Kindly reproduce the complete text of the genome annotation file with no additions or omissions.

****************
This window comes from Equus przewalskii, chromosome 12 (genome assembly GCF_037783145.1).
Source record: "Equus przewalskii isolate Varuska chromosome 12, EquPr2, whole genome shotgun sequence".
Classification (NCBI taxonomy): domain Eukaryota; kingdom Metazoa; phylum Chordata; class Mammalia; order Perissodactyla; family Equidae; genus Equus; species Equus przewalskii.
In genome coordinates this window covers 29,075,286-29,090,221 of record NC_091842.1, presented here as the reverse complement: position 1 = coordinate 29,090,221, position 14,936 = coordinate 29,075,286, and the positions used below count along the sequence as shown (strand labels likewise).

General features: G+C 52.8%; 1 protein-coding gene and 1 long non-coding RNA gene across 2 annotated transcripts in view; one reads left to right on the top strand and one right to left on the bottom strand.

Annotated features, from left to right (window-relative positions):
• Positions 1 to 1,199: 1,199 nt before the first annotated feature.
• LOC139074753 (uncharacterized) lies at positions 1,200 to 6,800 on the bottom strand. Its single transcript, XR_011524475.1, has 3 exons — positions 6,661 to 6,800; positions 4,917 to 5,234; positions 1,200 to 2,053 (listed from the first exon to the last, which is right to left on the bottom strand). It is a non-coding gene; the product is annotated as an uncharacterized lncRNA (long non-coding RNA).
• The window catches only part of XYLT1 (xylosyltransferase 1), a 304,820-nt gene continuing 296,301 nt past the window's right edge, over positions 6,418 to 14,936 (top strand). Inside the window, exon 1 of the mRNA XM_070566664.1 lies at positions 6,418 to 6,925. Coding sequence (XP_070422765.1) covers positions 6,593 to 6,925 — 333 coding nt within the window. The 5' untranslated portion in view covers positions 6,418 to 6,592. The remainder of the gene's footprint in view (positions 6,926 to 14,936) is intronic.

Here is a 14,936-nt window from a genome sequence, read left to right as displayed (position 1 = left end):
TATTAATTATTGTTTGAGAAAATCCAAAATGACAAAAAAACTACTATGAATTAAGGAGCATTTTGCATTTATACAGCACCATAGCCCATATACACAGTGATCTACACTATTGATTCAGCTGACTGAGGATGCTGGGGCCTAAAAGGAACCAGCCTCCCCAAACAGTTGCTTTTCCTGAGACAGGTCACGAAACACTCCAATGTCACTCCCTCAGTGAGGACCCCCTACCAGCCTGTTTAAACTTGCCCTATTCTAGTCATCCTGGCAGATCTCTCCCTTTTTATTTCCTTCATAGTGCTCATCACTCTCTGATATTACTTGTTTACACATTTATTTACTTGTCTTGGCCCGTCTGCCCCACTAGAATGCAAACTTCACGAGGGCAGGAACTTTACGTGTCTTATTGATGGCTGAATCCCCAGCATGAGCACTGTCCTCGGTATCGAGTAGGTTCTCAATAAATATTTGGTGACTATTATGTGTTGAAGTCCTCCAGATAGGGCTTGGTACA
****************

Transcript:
This window comes from Equus przewalskii, chromosome 12 (genome assembly GCF_037783145.1).
Source record: "Equus przewalskii isolate Varuska chromosome 12, EquPr2, whole genome shotgun sequence".
Classification (NCBI taxonomy): domain Eukaryota; kingdom Metazoa; phylum Chordata; class Mammalia; order Perissodactyla; family Equidae; genus Equus; species Equus przewalskii.
In genome coordinates this window covers 29,075,286-29,090,221 of record NC_091842.1, presented here as the reverse complement: position 1 = coordinate 29,090,221, position 14,936 = coordinate 29,075,286, and the positions used below count along the sequence as shown (strand labels likewise).

General features: G+C 52.8%; 1 protein-coding gene and 1 long non-coding RNA gene across 2 annotated transcripts in view; one reads left to right on the top strand and one right to left on the bottom strand.

Annotated features, from left to right (window-relative positions):
• Positions 1 to 1,199: 1,199 nt before the first annotated feature.
• LOC139074753 (uncharacterized) lies at positions 1,200 to 6,800 on the bottom strand. Its single transcript, XR_011524475.1, has 3 exons — positions 6,661 to 6,800; positions 4,917 to 5,234; positions 1,200 to 2,053 (listed from the first exon to the last, which is right to left on the bottom strand). It is a non-coding gene; the product is annotated as an uncharacterized lncRNA (long non-coding RNA).
• The window catches only part of XYLT1 (xylosyltransferase 1), a 304,820-nt gene continuing 296,301 nt past the window's right edge, over positions 6,418 to 14,936 (top strand). Inside the window, exon 1 of the mRNA XM_070566664.1 lies at positions 6,418 to 6,925. Coding sequence (XP_070422765.1) covers positions 6,593 to 6,925 — 333 coding nt within the window. The 5' untranslated portion in view covers positions 6,418 to 6,592. The remainder of the gene's footprint in view (positions 6,926 to 14,936) is intronic.

Here is a 14,936-nt window from a genome sequence, read left to right as displayed (position 1 = left end):
TATTAATTATTGTTTGAGAAAATCCAAAATGACAAAAAAACTACTATGAATTAAGGAGCATTTTGCATTTATACAGCACCATAGCCCATATACACAGTGATCTACACTATTGATTCAGCTGACTGAGGATGCTGGGGCCTAAAAGGAACCAGCCTCCCCAAACAGTTGCTTTTCCTGAGACAGGTCACGAAACACTCCAATGTCACTCCCTCAGTGAGGACCCCCTACCAGCCTGTTTAAACTTGCCCTATTCTAGTCATCCTGGCAGATCTCTCCCTTTTTATTTCCTTCATAGTGCTCATCACTCTCTGATATTACTTGTTTACACATTTATTTACTTGTCTTGGCCCGTCTGCCCCACTAGAATGCAAACTTCACGAGGGCAGGAACTTTACGTGTCTTATTGATGGCTGAATCCCCAGCATGAGCACTGTCCTCGGTATCGAGTAGGTTCTCAATAAATATTTGGTGACTATTATGTGTTGAAGTCCTCCAGATAGGGCTTGGTACA